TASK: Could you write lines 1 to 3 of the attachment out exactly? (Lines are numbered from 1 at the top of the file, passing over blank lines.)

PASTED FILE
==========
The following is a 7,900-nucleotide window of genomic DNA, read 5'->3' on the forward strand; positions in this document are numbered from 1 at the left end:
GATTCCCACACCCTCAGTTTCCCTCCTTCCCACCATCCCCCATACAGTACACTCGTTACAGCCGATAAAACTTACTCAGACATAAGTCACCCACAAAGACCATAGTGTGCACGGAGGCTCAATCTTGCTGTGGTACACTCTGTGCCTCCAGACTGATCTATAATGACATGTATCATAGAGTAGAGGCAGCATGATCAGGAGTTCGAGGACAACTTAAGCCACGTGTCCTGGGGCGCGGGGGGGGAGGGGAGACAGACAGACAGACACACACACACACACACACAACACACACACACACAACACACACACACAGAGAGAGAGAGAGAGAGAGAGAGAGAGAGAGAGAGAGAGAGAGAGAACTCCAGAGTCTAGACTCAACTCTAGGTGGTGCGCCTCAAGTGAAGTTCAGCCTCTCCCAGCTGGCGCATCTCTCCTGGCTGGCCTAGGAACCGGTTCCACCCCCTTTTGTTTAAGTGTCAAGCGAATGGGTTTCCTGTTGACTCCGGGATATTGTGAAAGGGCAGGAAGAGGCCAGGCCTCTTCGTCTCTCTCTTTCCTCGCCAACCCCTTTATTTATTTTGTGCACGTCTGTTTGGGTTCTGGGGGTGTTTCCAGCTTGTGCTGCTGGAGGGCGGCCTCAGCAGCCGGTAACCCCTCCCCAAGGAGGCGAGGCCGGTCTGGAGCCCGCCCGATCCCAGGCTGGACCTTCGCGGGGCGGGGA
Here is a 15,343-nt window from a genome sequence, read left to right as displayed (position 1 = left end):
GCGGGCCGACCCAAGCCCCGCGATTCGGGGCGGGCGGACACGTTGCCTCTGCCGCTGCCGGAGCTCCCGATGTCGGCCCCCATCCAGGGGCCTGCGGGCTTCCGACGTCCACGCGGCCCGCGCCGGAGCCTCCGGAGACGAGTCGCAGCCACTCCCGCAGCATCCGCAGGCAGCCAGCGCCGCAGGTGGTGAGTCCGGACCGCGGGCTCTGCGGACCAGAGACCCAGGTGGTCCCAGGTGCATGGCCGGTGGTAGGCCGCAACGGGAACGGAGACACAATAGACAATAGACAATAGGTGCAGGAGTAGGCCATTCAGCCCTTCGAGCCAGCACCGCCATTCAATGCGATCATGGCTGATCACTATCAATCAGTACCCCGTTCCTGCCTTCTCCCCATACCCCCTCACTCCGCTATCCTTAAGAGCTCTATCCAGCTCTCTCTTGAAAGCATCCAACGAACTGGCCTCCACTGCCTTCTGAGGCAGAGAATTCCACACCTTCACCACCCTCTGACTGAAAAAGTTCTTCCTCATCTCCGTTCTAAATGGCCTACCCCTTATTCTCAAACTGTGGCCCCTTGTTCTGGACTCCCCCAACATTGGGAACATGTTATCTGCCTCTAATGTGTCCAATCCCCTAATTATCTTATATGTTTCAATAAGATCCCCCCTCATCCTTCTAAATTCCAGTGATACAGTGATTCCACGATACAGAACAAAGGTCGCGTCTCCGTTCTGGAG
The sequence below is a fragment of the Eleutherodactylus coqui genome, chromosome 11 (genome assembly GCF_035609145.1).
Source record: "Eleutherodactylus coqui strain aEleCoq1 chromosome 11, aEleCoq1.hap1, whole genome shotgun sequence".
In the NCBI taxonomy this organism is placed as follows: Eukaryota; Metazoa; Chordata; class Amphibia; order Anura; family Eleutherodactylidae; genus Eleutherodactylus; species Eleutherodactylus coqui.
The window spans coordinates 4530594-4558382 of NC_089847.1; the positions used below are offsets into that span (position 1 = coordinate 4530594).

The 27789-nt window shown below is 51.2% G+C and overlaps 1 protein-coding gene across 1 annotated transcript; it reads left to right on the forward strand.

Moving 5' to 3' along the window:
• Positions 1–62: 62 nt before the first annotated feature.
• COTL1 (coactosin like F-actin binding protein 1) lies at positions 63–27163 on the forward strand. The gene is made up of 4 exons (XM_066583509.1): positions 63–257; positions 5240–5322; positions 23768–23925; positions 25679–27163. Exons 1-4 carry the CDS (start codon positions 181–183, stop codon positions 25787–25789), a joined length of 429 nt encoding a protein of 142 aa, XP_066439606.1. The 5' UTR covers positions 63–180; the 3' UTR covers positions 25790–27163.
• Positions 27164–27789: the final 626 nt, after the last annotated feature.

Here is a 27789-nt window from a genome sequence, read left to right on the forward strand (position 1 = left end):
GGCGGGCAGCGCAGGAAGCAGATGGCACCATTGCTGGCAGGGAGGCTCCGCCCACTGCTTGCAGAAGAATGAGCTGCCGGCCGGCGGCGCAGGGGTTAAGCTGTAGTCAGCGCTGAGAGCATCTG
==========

The following is a 7,900-nucleotide window of genomic DNA, read 5'->3' on the forward strand; positions in this document are numbered from 1 at the left end:
GATTCCCACACCCTCAGTTTCCCTCCTTCCCACCATCCCCCATACAGTACACTCGTTACAGCCGATAAAACTTACTCAGACATAAGTCACCCACAAAGACCATAGTGTGCACGGAGGCTCAATCTTGCTGTGGTACACTCTGTGCCTCCAGACTGATCTATAATGACATGTATCATAGAGTAGAGGCAGCATGATCAGGAGTTCGAGGACAACTTAAGCCACGTGTCCTGGGGCGCGGGGGGGGAGGGGAGACAGACAGACAGACACACACACACACACACACAACACACACACACACAACACACACACACAGAGAGAGAGAGAGAGAGAGAGAGAGAGAGAGAGAGAGAGAGAGAGAACTCCAGAGTCTAGACTCAACTCTAGGTGGTGCGCCTCAAGTGAAGTTCAGCCTCTCCCAGCTGGCGCATCTCTCCTGGCTGGCCTAGGAACCGGTTCCACCCCCTTTTGTTTAAGTGTCAAGCGAATGGGTTTCCTGTTGACTCCGGGATATTGTGAAAGGGCAGGAAGAGGCCAGGCCTCTTCGTCTCTCTCTTTCCTCGCCAACCCCTTTATTTATTTTGTGCACGTCTGTTTGGGTTCTGGGGGTGTTTCCAGCTTGTGCTGCTGGAGGGCGGCCTCAGCAGCCGGTAACCCCTCCCCAAGGAGGCGAGGCCGGTCTGGAGCCCGCCCGATCCCAGGCTGGACCTTCGCGGGGCGGGGA
Here is a 15,343-nt window from a genome sequence, read left to right as displayed (position 1 = left end):